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2011 Potpourri XXVI

By July 8, 2011Commentary

The American Medical Association released its annual report on how health plans are doing at paying claims.  According to the AMA’s survey, almost 20% of claims were processed incorrectly, which results in billions of dollars spent on unnecessary administrative costs.  Note, however, that the AMA work is done by a firm whose business is doing contract compliance for providers, it therefore has an incentive to find high rates of inaccuracy to justify its business.  The firm defined inaccuracy by how well the amount paid matched the physician “expected” amount.  No attempt was made to understand why the payer did not pay what the provider expected, which could range from payer misloading of fee schedules or contracted amounts to physician misloading of these and a range of other very legitimate adjustments.  In general, payer information systems are in much better shape than physician ones.  There is no reason to trust these results.  Now, lets see the AMA sponsor a study to look at how often physicians abuse and defraud payment systems and perform and order unnecessary services and how much that costs every year.   (AMA Report)

The Lockton Benefit Group released results of a survey indicating that most of its clients believe the federal health reform has increased costs and administrative burdens and 20% said they would consider terminating coverage in 2014.  Following a similar McKinsey survey, and recent releases of reports by the Urban Institute and others saying that more employers would offer coverage in 2014, this has become a heated topic.  If insurance premiums continue to rise at the rate they have recently, and there is no reason to think they won’t, more employers than may want to admit it will look for a way out.  And, as McKinsey pointed out, there is an easy way out–drop the employer-sponsored plan and give employees money to go buy coverage at the exchanges.  Everyone will be looking around seeing who is going to make the first move, and once it starts, a lot of employers may follow.  (Lockton Release)

A study conducted at Northwestern University regarding use of checklists to reduce medical errors in the ICU was published in the American Journal of Respiratory and Critical Care Medicine.  The study had one set of patients for whom the checklist was used without prompting and another for which a staff member prompted the physician to use it and review the items on it.  The use of the checklist alone had no effect on mortality or length of stay compared to pre-intervention patients.  Using a prompted checklist reduced ICU and hospital mortality, reduced length of stay in the ICU and improved other measures of care.  This is a relatively simple intervention which appeared to have a big impact on health outcomes and likely reduced costs significantly.   (Checklist Study)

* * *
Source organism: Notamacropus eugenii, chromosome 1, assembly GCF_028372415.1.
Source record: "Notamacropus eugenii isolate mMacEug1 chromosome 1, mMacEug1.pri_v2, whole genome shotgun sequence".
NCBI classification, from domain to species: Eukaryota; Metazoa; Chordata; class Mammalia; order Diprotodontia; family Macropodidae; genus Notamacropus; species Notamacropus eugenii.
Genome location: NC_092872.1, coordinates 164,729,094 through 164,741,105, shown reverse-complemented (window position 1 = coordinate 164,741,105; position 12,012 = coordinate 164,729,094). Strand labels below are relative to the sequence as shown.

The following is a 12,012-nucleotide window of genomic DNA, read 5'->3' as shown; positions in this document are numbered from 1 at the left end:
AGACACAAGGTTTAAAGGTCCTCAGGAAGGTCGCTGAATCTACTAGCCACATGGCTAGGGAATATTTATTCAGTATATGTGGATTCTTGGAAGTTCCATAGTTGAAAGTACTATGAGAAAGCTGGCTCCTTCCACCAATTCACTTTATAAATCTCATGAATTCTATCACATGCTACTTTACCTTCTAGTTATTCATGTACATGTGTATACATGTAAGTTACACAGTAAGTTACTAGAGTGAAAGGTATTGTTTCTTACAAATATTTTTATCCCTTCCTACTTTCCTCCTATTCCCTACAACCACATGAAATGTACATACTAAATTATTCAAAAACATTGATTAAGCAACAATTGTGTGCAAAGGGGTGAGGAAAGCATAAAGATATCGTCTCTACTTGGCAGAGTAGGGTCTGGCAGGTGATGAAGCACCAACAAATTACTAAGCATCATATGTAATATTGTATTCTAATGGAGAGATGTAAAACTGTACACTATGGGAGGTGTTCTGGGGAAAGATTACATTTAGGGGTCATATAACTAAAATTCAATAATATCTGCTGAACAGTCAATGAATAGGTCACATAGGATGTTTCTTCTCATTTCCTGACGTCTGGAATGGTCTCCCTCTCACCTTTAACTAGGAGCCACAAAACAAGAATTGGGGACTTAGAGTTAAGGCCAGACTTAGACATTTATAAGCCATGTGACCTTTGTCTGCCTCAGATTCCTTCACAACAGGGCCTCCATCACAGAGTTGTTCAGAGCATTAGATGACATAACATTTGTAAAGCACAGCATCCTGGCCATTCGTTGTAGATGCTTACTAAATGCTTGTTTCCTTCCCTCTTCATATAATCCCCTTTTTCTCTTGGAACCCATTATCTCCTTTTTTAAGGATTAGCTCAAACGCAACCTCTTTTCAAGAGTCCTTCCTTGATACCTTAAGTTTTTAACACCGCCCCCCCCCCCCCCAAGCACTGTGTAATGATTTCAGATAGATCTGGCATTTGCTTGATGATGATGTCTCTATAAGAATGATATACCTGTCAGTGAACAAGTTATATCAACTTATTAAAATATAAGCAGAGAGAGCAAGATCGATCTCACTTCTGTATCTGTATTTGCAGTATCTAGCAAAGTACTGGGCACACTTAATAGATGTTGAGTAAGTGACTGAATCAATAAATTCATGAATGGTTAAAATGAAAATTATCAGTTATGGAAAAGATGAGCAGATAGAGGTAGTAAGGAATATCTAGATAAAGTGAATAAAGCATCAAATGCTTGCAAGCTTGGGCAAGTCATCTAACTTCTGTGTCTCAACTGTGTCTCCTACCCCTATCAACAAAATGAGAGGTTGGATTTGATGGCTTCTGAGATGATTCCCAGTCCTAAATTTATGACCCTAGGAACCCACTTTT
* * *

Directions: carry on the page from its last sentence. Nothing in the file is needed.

Research published in Health Affairs finds that contrary to substantial criticism, oncology drugs are approved quickly in the United States and are usually on the market faster than in Europe.  The study compared time for initial approval for active treatment drugs in the period 2003-10.  There were 35 new drugs in this time frame.  All of the drugs that were approved by both agencies were available to patients in the United States first.  Drug companies typically submitted for approval in the US first, but the FDA also took less time than the European regulators to review a drug.  The FDA only rejected three of the drugs but the European regulators had not approved nine additional drugs that FDA did approve.  (Health Affairs Article)

A commentary in the Journal of the American Medical Association discusses the role and effect of patient advocacy groups in regard to evidence-based medicine and health spending.  The commentary points out that while these groups may do valuable work to help patients with specific diseases, they also tend to have an attitude that there should be no limitations on how much is spent on these patients, regardless of the strength of the evidence for particular treatments.  Many have explicitly said evidence can be ignored if the patient or the patient’s doctor wants a treatment.  A particularly egregious example is an autism association that thinks insurers should pay $300,000 for a course of therapy even though there is no real evidence that it works.  This commentary raises an issue that is long overdue for discussion.  These groups have an overweighted influence on public policy because they are the squeaky wheel and everyone else pays the higher premiums that their advocacy causes.   (JAMA Commentary)

Finally, Google has dropped its effort to offer consumers a personal health record.  PHR’s were another supposedly hot trend that lasted about two months.  There undoubtedly is value in offering some consumers and patients the ability to track and compile their health information in one place, but no one has figured out how to make that attractive to a large enough number of people to justify the cost, much less make some money offering the service.  There is usually good reason to be skeptical about highly touted innovations that don’t really provide a good business model, like all the furor now regarding mobile phone and tablet apps.  Google said it simply didn’t get anywhere near the rate of consumer uptake it expected.   (Google Story)

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